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Bench Talk for Design Engineers

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Bench Talk for Design Engineers | The Official Blog of Mouser Electronics

Irrational Thinking Flies in the Face of Logic Caroline Storm Westenhover

Flying home from my internship in Washington D.C., I began to think about airplane crashes and what it would be like to be in a plane crash. 

 I wondered what I would do if I got in a crash not far from D.C. and survived. The logical me would go to the nearest city and take a plane from there. It would be safer. My emotions, however, would make it difficult to get back on a plane. 

 This goes to the core of human irrational thinking. We often are terrible at looking at the data and behaving logically, whether this be risk assessment or behavioral response. 

 This is where big data comes into play. Big data allows us to gather enough data on specific tasks to make accurate evaluations on cause and effect. This enables us to weed out the outliers, to see the long term trends and therefore understand the cause and effect of one event in context of the whole picture. 

 One example is found in Thinking, Fast and Slow by Daniel Kahneman. People are more prone to improve when given positive reinforcement rather than negative criticism. This goes against my personal intuition. To me, it always seems a really good grade is followed by a mediocre or bad grade. 

 Seen in context of the bigger picture we get accurate information on the slope from the point before the positive reinforcement; and the point after it is steeper, faster improvement, than the point before and after the negative criticism. 

Humans are like averaging functions whose averaging window is really small. We only look at the downward slope between the positive reinforcement and the next practice, rather than the upward trend across three practices. We give too much weight to “the what” has just happened and too little to the past.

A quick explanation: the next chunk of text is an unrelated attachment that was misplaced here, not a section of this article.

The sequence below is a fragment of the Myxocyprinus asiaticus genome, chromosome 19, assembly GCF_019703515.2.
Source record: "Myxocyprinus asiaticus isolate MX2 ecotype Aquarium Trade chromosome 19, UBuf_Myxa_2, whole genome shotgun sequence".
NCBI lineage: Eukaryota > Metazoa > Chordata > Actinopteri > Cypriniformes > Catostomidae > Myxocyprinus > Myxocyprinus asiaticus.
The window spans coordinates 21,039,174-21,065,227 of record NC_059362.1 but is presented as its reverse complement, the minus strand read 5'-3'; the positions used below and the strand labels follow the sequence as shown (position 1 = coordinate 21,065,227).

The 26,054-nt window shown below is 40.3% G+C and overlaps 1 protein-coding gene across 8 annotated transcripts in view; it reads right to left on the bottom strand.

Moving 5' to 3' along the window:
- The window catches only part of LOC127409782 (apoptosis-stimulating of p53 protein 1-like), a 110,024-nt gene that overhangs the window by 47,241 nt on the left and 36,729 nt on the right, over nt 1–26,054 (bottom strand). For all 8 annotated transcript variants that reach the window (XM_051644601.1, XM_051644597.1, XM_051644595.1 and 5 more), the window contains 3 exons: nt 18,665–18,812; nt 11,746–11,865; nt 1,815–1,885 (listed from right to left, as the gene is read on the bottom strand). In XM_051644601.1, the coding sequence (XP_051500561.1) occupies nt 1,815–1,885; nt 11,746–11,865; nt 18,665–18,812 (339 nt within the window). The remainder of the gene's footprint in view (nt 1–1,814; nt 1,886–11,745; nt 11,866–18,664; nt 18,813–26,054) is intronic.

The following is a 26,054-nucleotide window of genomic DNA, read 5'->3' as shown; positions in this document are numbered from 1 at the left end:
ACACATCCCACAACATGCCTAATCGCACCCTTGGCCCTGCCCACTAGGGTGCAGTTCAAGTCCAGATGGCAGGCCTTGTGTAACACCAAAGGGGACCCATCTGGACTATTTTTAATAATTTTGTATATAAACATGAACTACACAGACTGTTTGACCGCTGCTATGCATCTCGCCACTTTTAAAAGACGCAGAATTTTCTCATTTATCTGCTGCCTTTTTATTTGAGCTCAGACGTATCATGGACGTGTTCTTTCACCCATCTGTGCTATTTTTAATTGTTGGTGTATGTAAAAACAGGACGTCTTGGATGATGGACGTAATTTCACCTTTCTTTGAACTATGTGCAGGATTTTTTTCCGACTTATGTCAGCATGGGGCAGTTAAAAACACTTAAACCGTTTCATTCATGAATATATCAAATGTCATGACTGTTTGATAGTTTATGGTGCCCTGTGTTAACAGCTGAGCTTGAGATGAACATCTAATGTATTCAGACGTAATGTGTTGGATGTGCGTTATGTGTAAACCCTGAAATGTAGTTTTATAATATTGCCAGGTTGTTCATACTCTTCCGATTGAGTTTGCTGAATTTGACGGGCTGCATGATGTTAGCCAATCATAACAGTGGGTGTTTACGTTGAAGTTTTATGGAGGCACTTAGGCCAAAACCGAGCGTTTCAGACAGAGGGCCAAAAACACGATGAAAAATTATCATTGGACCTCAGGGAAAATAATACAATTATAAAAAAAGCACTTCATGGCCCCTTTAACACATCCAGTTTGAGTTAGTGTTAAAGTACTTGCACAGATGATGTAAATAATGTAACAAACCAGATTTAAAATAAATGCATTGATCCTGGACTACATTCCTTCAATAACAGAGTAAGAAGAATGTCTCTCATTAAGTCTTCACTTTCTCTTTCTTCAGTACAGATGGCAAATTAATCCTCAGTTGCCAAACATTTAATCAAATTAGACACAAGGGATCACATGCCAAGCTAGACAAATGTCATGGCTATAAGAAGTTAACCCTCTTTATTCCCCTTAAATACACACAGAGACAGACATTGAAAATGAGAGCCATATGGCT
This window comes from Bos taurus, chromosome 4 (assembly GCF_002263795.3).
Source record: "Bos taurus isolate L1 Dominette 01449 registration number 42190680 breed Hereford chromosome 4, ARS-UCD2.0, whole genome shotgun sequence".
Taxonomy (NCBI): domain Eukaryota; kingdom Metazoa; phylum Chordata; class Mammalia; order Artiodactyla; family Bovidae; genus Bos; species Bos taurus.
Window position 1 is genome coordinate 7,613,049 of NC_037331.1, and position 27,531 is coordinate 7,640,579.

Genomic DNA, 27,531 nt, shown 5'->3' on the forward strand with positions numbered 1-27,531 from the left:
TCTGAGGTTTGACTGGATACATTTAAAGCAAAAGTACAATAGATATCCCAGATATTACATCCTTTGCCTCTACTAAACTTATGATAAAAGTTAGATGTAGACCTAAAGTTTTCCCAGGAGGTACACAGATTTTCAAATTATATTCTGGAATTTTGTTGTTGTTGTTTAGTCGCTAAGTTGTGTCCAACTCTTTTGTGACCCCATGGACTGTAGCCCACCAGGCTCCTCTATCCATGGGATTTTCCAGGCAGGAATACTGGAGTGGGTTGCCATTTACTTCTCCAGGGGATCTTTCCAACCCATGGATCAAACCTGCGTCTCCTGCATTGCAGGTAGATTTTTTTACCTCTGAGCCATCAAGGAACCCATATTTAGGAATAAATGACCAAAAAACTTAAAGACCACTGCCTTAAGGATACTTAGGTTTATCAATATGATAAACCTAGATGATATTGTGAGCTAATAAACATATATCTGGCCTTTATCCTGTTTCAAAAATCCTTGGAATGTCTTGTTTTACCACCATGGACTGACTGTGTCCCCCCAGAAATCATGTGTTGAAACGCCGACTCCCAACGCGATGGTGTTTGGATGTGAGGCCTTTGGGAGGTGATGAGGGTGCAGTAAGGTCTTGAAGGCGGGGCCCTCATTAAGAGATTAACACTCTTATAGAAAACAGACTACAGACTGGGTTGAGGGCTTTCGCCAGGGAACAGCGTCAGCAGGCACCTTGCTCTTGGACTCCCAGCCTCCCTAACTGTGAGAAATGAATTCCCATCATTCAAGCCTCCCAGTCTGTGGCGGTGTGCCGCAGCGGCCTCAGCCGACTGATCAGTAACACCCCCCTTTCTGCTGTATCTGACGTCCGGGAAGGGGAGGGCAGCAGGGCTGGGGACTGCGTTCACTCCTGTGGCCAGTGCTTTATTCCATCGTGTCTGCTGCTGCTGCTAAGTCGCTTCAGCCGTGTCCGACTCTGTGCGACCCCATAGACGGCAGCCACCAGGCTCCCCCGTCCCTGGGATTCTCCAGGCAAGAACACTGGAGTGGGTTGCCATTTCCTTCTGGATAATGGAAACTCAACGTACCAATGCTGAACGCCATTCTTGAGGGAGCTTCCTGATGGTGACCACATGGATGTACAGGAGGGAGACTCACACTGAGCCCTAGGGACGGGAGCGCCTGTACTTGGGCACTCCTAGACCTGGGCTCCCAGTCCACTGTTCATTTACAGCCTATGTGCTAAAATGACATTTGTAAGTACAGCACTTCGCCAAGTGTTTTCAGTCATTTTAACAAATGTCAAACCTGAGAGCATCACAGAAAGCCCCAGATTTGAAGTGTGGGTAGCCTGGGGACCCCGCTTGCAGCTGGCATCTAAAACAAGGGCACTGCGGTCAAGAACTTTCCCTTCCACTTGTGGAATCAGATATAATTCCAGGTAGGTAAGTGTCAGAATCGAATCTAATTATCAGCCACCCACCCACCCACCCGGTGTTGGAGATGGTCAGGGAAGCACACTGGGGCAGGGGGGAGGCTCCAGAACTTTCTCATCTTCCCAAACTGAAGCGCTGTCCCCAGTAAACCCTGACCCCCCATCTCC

Because we can’t fathom big numbers, we react in a manner based on how we feel. It is why we are more afraid of skydiving than drinking alcohol near water, unless a friend recently drowned. 

 Fortunately, when it comes to the forward progression of humanity, we no longer have to rely on how things feel and our intuition. We can actually collate millions of particles, gather data across airplane wings to simulate stress points, survey the entire sky, know what advertising works and so much more. It’s up to us as a collective body of researchers and curious people, the wonderers in us all, to adapt to this added perspective on the world and wisely use it for the betterment of our future. 

 There are caveats to this. Once a person becomes exceptionally skilled it is more helpful to point out the shortcoming. There are full articles and books written about the difference. They are very interesting, but I wanted to talk about human perception, not best leadership practices.

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My name is Caroline Storm Westenhover. I am a Senior Electrical Engineering student at the University of Texas at Arlington. I am the third of seven children. I enjoy collecting ideas and theories and most enjoy when they come together to present a bigger picture as a whole. Perhaps that is why I like physics and engineering.  My biggest dream is to become an astronaut.

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